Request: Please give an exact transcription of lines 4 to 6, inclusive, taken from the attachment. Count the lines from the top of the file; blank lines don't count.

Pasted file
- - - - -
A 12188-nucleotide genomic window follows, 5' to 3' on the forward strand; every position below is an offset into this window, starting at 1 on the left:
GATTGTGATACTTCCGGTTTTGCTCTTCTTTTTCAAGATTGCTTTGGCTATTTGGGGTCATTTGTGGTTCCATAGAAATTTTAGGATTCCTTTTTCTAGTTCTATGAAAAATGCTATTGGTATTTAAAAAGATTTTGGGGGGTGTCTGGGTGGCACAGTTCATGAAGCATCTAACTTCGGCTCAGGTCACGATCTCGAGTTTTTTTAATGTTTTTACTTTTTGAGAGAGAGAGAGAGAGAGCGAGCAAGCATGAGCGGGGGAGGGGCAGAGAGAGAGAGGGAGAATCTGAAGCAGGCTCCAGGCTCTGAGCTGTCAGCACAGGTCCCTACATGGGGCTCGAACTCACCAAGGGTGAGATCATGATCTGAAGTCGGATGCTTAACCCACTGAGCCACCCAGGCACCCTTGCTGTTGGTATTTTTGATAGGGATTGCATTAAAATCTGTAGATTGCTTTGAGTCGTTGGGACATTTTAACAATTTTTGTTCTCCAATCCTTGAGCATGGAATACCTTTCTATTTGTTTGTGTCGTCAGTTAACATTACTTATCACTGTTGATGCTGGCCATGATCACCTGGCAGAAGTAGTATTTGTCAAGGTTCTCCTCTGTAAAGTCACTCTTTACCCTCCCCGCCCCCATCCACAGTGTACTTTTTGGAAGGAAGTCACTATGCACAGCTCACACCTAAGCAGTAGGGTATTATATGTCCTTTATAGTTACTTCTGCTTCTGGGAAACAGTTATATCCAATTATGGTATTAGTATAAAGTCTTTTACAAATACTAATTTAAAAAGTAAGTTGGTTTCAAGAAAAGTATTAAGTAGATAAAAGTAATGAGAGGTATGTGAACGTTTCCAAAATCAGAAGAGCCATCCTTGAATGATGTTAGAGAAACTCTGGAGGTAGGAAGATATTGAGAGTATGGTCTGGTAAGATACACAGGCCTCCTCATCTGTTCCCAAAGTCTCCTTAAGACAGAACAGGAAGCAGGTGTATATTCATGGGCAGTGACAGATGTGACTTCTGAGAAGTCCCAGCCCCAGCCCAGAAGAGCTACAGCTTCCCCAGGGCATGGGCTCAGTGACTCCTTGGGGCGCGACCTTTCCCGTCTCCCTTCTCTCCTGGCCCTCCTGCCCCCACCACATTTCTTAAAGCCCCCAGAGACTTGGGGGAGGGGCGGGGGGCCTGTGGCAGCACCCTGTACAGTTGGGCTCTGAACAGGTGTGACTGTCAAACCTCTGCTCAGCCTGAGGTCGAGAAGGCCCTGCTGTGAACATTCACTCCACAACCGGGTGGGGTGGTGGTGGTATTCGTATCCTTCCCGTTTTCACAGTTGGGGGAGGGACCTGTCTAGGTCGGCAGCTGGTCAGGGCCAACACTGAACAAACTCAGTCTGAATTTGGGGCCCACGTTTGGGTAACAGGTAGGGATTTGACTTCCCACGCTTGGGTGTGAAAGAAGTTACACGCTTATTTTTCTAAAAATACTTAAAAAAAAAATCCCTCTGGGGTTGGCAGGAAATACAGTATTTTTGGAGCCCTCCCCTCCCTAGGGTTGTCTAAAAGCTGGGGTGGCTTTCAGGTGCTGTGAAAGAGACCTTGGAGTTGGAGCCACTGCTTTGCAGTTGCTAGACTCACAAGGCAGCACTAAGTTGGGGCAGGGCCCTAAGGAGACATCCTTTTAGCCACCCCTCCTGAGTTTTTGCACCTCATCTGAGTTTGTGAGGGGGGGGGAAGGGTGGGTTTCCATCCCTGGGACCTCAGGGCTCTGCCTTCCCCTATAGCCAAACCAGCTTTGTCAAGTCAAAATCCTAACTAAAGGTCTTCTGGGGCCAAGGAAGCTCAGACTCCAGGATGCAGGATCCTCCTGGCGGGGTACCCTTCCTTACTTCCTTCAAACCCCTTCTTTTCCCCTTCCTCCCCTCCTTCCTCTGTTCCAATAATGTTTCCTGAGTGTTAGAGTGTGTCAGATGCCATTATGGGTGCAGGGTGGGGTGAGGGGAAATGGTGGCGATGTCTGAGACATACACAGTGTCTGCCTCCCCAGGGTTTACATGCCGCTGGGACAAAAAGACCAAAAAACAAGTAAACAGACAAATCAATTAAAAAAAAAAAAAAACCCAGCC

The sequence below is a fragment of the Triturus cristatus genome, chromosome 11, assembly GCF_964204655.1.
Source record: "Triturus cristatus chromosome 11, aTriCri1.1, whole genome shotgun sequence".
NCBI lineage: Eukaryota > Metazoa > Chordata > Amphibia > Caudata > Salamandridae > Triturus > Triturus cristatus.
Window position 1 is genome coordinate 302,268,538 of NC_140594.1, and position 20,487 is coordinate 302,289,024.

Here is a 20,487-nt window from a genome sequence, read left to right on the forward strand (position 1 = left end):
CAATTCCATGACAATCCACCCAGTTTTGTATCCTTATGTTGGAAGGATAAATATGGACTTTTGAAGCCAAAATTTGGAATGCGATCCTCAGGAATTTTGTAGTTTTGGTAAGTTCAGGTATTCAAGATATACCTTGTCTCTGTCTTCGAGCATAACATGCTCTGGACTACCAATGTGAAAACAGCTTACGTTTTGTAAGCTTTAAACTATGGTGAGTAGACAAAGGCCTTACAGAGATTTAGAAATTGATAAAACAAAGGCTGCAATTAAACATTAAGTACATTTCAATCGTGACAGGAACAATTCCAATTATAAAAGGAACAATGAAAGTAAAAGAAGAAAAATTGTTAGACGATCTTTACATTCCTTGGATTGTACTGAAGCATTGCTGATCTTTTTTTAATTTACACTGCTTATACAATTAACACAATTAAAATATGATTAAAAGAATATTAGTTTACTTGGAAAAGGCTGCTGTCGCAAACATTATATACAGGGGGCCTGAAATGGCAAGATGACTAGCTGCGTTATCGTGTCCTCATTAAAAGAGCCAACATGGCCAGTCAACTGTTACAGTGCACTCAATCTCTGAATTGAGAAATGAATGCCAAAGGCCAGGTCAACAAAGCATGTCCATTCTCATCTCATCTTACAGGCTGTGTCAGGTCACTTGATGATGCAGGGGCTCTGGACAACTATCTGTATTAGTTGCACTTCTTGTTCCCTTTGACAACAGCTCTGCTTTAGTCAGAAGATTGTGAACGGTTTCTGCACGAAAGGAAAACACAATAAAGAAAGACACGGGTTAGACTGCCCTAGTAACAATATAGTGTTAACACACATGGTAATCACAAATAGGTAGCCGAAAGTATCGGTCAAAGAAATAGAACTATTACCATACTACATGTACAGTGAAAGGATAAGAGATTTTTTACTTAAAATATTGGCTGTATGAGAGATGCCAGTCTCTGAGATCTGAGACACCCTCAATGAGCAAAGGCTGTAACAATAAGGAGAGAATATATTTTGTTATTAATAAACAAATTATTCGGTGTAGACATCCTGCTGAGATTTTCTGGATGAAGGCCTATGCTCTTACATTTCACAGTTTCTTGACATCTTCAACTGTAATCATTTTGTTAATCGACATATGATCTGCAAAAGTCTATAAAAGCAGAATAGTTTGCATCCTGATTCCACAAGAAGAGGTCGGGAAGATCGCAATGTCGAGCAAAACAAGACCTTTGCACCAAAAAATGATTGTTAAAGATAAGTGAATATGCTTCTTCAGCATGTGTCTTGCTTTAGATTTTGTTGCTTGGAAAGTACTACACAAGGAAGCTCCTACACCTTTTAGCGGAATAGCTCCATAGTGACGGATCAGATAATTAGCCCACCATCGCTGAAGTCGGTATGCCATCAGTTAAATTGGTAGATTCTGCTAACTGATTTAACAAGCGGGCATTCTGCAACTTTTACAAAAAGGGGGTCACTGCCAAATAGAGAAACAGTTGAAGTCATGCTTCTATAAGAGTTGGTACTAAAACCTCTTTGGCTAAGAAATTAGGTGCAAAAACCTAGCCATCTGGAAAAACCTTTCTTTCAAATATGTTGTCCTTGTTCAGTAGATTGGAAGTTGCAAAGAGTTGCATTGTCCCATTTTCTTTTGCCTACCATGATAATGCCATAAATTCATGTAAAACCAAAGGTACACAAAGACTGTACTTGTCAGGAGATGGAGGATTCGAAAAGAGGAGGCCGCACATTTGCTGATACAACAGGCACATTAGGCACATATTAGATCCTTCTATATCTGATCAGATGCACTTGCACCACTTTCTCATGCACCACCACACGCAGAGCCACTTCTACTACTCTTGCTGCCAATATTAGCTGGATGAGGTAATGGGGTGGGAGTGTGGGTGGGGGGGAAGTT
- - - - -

Source record: "Triturus cristatus chromosome 11, aTriCri1.1, whole genome shotgun sequence".
NCBI lineage: Eukaryota > Metazoa > Chordata > Amphibia > Caudata > Salamandridae > Triturus > Triturus cristatus.
Window position 1 is genome coordinate 302,268,538 of NC_140594.1, and position 20,487 is coordinate 302,289,024.